I have tears in my eyes as I sit at my computer defining “best practices” for educating children with autism online. I know we will be back together in our school buildings soon, but I am overwhelmed by the messages from concerned parents and staff. My heart is overflowing with compassion. COVID-19 has deeply impacted all of our lives.
As Valley schools adapt to online education, the experience continues to be new and different for everyone. However, the general population has no concept of what it means for students with autism and their families to go online.
At the Autism Academy, we are diligently working to devise the best possible strategies to deliver online instruction to students on various ends of the autism spectrum. Some of the challenges we are addressing:
- How to teach basic life skills — setting a table, folding towels, making a bed — from a screen.
- Providing non-verbal students with augmentative and alternative communication (AAC) devices, communication resources and support.
- Training our teachers on virtual instruction: how to implement an online classroom, learn new technologies, and accommodating special needs online.
These are not easy challenges when educating students with special needs. And for parents and caregivers, the demands of having a student with behavior challenges at home is difficult.
My heart goes out to each member of our school community. We understand, and that’s why we aim to provide as much support as professionally possible during this crisis. Some of the online video content we’ve developed:
- Instructional coach Taylor Jacobs offers tips on developing and implementing schedules and routines
- Board-certified behavior analyst Rebekah Pawlawski shares tips and tricks we use at school to support positive behavior, and how you can implement them at home
- PE teacher Trevaia Davis guides exercise programs kids can do at home
We’ve got video lessons on some of those basic life skills — measuring, setting a table, making a hot lunch — and even music classes with music teacher Joe Arick (Mr. Joe to our students).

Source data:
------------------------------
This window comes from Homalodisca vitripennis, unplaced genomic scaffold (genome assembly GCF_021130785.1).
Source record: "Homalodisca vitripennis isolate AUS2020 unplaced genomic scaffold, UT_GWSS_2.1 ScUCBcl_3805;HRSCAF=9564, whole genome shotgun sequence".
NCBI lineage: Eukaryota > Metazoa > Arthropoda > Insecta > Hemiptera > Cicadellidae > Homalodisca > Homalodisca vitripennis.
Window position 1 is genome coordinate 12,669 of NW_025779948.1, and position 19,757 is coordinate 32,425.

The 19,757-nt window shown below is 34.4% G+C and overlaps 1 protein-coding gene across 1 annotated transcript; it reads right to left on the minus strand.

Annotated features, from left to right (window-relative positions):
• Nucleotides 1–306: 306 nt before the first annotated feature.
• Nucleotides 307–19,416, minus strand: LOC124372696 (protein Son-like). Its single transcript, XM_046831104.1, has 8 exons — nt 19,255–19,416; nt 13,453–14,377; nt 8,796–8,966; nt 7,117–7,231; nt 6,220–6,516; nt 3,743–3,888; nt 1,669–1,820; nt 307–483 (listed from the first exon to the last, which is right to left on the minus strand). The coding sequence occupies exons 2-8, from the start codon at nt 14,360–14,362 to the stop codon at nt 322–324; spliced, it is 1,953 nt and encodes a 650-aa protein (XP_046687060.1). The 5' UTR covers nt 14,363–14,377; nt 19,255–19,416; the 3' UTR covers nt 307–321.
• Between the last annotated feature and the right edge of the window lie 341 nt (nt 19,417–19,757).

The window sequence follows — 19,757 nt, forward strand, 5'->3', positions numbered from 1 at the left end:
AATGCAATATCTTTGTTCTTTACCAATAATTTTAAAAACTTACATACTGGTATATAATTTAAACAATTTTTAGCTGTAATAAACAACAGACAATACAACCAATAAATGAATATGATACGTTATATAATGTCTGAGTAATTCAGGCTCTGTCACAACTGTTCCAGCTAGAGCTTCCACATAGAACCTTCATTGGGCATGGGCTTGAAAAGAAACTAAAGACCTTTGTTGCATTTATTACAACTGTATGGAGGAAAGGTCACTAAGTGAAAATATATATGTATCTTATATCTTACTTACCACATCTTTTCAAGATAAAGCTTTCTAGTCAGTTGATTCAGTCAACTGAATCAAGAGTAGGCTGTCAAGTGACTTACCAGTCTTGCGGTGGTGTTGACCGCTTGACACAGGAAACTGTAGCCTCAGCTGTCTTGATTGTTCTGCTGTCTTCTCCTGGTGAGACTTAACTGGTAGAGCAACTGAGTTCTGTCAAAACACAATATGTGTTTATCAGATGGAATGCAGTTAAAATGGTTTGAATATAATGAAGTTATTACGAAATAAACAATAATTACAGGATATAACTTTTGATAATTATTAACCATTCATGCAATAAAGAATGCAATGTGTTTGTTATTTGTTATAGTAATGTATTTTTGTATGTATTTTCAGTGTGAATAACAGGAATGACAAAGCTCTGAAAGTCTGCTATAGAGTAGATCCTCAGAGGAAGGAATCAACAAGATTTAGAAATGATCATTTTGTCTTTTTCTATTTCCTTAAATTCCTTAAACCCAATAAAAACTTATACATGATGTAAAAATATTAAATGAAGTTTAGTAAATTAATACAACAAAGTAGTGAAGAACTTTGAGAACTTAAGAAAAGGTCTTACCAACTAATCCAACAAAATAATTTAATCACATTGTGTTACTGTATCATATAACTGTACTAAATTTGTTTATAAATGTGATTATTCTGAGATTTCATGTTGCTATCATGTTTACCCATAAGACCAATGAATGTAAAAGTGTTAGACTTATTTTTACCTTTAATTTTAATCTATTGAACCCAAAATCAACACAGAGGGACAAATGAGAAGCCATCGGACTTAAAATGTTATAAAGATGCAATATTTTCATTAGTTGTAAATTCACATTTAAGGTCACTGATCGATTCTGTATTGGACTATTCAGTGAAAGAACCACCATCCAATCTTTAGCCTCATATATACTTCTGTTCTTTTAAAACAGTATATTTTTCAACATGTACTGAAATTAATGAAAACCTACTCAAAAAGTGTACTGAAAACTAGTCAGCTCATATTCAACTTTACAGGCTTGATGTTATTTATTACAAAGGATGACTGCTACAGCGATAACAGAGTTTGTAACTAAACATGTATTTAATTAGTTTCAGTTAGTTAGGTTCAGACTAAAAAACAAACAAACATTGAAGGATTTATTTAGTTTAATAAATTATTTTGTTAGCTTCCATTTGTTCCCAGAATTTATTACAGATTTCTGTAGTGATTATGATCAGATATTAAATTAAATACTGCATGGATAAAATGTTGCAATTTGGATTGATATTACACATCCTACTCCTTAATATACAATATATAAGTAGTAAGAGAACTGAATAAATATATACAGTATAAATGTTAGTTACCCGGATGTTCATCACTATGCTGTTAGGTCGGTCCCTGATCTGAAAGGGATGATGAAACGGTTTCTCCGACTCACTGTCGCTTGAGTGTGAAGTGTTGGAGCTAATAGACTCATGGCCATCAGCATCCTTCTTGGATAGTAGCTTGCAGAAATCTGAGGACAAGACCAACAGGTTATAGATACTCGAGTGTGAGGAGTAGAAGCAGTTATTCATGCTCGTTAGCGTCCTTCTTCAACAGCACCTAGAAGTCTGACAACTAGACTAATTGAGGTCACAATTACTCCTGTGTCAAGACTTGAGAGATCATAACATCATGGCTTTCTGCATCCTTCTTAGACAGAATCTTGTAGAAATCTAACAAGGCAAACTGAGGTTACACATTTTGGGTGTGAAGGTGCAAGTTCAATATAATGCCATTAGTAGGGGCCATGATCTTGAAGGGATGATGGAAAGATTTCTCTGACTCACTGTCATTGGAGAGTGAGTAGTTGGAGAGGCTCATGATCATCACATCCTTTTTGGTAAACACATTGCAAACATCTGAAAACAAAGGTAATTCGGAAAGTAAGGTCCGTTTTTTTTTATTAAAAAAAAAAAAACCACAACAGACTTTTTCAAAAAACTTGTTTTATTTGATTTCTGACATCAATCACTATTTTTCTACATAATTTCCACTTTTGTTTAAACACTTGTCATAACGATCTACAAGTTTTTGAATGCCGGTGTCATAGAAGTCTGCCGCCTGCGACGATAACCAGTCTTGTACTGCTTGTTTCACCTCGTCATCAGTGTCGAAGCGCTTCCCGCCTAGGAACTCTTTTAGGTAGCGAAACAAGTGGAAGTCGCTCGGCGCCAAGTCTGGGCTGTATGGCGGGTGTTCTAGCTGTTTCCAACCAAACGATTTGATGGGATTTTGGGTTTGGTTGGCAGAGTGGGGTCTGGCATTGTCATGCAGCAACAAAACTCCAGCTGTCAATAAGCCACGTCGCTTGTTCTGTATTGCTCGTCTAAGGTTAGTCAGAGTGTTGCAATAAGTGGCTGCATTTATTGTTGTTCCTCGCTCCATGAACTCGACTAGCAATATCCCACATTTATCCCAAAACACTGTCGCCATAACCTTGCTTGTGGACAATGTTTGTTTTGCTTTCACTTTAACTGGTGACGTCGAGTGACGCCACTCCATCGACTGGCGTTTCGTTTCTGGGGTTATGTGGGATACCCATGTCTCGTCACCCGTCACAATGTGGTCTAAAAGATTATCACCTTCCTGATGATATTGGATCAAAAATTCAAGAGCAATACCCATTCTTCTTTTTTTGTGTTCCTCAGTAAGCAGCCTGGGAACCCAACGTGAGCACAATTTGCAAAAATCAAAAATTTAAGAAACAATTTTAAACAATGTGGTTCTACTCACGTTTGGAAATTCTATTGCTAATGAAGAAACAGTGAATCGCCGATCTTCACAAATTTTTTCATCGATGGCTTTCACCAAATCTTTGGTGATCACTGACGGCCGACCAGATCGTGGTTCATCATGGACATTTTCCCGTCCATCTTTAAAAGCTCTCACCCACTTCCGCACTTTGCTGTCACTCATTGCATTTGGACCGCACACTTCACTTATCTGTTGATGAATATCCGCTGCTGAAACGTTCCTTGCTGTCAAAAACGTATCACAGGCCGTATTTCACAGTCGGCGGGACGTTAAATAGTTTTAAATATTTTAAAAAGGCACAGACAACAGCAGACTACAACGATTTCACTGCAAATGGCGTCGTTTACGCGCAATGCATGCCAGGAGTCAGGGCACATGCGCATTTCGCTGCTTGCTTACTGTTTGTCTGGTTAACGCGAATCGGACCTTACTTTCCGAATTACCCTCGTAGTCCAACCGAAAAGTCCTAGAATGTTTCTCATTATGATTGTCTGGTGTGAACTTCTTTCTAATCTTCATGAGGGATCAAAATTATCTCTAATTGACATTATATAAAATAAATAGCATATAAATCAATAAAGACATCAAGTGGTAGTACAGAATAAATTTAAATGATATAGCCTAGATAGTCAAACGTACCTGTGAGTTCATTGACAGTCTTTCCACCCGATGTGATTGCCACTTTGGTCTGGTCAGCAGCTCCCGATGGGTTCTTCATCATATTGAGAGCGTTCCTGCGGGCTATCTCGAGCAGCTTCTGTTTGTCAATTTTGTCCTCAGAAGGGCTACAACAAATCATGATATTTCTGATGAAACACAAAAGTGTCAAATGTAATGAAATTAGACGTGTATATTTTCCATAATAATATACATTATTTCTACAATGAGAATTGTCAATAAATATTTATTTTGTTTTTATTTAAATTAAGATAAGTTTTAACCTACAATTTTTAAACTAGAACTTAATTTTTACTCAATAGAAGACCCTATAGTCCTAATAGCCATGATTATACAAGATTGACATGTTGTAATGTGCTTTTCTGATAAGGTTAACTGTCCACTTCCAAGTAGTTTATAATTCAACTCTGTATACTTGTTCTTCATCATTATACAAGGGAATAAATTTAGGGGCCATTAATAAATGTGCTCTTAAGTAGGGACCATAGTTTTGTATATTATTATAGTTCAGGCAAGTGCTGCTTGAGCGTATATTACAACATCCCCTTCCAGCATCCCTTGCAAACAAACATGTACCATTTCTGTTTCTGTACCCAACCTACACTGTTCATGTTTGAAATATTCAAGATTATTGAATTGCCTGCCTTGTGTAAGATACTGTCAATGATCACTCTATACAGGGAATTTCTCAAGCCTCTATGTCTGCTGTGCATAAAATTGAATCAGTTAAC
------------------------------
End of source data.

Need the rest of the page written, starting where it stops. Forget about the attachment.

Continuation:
Every day, my morning starts with prayer for our Autism Academy children, community and schools:
“God, please put a hedge of protection around our Autism Academy family, keep our children healthy and productive, both physically and academically.”
I know we’ll be back together again in our school buildings one day, but I am overwhelmed by the messages from concerned parents and staff. My heart overflows with compassion as I receive daily phone calls, text messages, and emails from our teachers and staff, begging to return to work. The children are greatly missed.
During times like these, I realize how truly blessed we are to share such an amazing connection among educators, parents and students working together at AAED. Here are just a few of the many comments from employees during this time:
- “I already miss them so much and wish I could welcome them into the art room and let them get lost in the creative experience, if only for 30 minutes.”
- “Praying we get back with our students as soon as possible.”
- “Can we please have half the kids come in and keep groups to 10 and under and rotate please?”
- “I miss my kids so much.”
The list goes on and on from teachers and paras expressing love and concern for our students. We all understand just how important a daily routine is for our student population and how they must be confused and wondering what is happening.
If it were at all safe, we would return immediately.
We will continue to pay our employees, with hope this will be over in a few weeks. We don’t want anyone to be without and we’re doing everything we can to eliminate anxiety. If your family needs anything and we can help, we will — please stay connected.
Laura Newcomb, owner of Exceptional Academic Services, created the Autism Academy for Education and Development to equip students to achieve academic, social and behavioral excellence.